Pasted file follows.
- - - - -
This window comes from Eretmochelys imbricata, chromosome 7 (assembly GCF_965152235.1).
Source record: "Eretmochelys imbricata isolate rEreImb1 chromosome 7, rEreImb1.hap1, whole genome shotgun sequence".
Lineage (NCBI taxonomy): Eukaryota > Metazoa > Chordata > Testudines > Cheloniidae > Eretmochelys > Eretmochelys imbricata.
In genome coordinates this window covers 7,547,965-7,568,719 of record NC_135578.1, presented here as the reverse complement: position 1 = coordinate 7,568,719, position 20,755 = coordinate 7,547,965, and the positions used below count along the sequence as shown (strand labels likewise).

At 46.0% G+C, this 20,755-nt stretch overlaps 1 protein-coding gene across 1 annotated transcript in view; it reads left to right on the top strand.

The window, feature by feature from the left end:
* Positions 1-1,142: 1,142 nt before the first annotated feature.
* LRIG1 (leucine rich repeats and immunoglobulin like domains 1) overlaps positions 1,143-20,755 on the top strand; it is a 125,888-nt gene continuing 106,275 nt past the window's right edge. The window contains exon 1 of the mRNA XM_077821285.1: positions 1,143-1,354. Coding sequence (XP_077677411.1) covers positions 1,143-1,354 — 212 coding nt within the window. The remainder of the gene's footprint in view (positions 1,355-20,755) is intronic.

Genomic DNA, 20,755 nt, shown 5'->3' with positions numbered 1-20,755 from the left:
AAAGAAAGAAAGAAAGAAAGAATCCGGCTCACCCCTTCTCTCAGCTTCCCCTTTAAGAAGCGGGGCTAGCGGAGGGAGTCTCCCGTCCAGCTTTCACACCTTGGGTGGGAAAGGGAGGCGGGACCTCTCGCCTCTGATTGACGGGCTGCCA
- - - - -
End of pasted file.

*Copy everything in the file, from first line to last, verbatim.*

This window comes from Eretmochelys imbricata, chromosome 7 (assembly GCF_965152235.1).
Source record: "Eretmochelys imbricata isolate rEreImb1 chromosome 7, rEreImb1.hap1, whole genome shotgun sequence".
Lineage (NCBI taxonomy): Eukaryota > Metazoa > Chordata > Testudines > Cheloniidae > Eretmochelys > Eretmochelys imbricata.
In genome coordinates this window covers 7,547,965-7,568,719 of record NC_135578.1, presented here as the reverse complement: position 1 = coordinate 7,568,719, position 20,755 = coordinate 7,547,965, and the positions used below count along the sequence as shown (strand labels likewise).

At 46.0% G+C, this 20,755-nt stretch overlaps 1 protein-coding gene across 1 annotated transcript in view; it reads left to right on the top strand.

The window, feature by feature from the left end:
* Positions 1-1,142: 1,142 nt before the first annotated feature.
* LRIG1 (leucine rich repeats and immunoglobulin like domains 1) overlaps positions 1,143-20,755 on the top strand; it is a 125,888-nt gene continuing 106,275 nt past the window's right edge. The window contains exon 1 of the mRNA XM_077821285.1: positions 1,143-1,354. Coding sequence (XP_077677411.1) covers positions 1,143-1,354 — 212 coding nt within the window. The remainder of the gene's footprint in view (positions 1,355-20,755) is intronic.

Genomic DNA, 20,755 nt, shown 5'->3' with positions numbered 1-20,755 from the left:
AAAGAAAGAAAGAAAGAAAGAATCCGGCTCACCCCTTCTCTCAGCTTCCCCTTTAAGAAGCGGGGCTAGCGGAGGGAGTCTCCCGTCCAGCTTTCACACCTTGGGTGGGAAAGGGAGGCGGGACCTCTCGCCTCTGATTGACGGGCTGCCA